Also called harlequin flower, this tender bulb is endemic to the western cape of South Africa. It is a member of the iris family, Iridaceae, that also includes gladiolus, crocus, and freesia. Fans of lanceolate, pale green leaves emerge from corms from late winter to spring and give rise to short wiry spikes bearing three to six flowers with bright orange tepals and yellow throats rimmed with black. The funnel-shaped flowers are upward facing, 1 ½-2 inches in diameter, and surrounded by pale papery bracts that are streaked with brown. The foliage dies back after flowering. Many cultivars are available in many different colors. Wandflower is a good choice for containers, mixed borders, rock gardens, and wildflower gardens. The flowers are good in the vase. Plants grow best in climates with dry summers and moisture in the winter.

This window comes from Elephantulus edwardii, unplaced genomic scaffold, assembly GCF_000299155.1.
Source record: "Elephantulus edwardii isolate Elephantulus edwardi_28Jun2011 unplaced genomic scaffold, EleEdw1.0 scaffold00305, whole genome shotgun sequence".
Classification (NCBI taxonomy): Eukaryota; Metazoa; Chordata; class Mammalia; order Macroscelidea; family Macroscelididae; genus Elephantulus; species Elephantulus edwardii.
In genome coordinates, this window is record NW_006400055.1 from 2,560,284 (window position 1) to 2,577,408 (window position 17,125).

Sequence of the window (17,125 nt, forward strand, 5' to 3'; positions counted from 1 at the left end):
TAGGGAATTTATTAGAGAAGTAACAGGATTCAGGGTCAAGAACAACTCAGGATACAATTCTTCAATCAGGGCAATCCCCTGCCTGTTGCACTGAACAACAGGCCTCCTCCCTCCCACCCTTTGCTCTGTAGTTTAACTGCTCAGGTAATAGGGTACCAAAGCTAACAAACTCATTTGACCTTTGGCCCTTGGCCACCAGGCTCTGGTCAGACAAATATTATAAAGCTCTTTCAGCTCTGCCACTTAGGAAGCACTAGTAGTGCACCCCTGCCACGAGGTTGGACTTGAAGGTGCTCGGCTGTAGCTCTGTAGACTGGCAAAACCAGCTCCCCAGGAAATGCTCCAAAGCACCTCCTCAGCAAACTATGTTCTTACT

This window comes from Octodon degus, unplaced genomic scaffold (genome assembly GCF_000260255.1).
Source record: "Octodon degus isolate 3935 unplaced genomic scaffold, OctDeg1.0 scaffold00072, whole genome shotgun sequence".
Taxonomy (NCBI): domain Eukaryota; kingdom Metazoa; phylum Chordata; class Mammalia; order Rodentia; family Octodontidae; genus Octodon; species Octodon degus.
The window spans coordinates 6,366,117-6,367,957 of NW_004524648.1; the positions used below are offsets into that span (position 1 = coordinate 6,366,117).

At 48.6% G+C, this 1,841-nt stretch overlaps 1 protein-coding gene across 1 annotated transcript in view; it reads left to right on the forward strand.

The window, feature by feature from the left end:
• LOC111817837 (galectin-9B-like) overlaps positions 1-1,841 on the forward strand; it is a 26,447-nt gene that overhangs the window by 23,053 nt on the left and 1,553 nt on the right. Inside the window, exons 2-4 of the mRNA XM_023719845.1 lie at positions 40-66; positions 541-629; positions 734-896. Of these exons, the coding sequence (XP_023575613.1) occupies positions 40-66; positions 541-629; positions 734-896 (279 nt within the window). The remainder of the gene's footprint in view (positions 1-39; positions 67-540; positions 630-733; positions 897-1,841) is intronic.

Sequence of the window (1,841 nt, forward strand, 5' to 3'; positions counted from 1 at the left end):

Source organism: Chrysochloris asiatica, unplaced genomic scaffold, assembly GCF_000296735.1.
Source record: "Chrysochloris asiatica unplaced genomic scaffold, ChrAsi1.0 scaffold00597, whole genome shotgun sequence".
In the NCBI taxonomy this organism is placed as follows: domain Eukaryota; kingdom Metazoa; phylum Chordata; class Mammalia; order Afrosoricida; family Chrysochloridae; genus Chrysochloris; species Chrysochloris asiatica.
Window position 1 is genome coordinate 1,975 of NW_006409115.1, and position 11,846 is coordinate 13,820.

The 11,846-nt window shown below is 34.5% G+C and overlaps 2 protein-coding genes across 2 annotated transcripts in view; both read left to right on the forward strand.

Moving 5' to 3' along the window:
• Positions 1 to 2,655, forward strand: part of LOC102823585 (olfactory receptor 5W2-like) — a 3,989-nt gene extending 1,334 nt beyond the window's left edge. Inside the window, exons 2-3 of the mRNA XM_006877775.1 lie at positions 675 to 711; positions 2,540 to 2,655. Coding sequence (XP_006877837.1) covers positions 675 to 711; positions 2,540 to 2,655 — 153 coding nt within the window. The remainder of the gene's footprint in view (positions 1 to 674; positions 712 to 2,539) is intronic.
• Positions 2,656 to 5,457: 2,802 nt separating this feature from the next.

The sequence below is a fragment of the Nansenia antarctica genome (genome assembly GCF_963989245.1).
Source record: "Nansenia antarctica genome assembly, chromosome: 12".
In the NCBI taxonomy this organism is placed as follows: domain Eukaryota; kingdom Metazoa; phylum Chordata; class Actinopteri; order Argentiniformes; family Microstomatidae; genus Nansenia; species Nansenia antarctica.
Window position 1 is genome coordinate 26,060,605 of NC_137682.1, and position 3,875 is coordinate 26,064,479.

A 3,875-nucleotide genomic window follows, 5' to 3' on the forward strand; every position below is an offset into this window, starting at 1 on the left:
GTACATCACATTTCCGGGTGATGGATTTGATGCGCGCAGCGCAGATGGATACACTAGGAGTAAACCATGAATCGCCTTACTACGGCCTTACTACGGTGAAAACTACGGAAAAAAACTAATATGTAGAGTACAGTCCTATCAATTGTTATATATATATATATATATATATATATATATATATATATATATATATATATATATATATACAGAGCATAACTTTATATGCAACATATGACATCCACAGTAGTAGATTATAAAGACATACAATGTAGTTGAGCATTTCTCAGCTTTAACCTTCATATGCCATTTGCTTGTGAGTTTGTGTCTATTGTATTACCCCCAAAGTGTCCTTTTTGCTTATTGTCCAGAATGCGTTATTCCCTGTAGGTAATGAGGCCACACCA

Type: Perennial bulb
Bloom: Bright orange funnel shaped flowers with yellow centers in early spring; cultivars in many other colors
Size: 9-10” H x 12” W
Light: Full sun
Soil: Fertile, medium moist, well-drained
Hardiness: Zones 9-10
Care: Remove dead foliage after blooming; lift and store during the fall in cold climates.
Pests and Diseases: None of significance but watch for slugs and snails.
Propagation: Corm division
Companion plants: Tulips, Siberian iris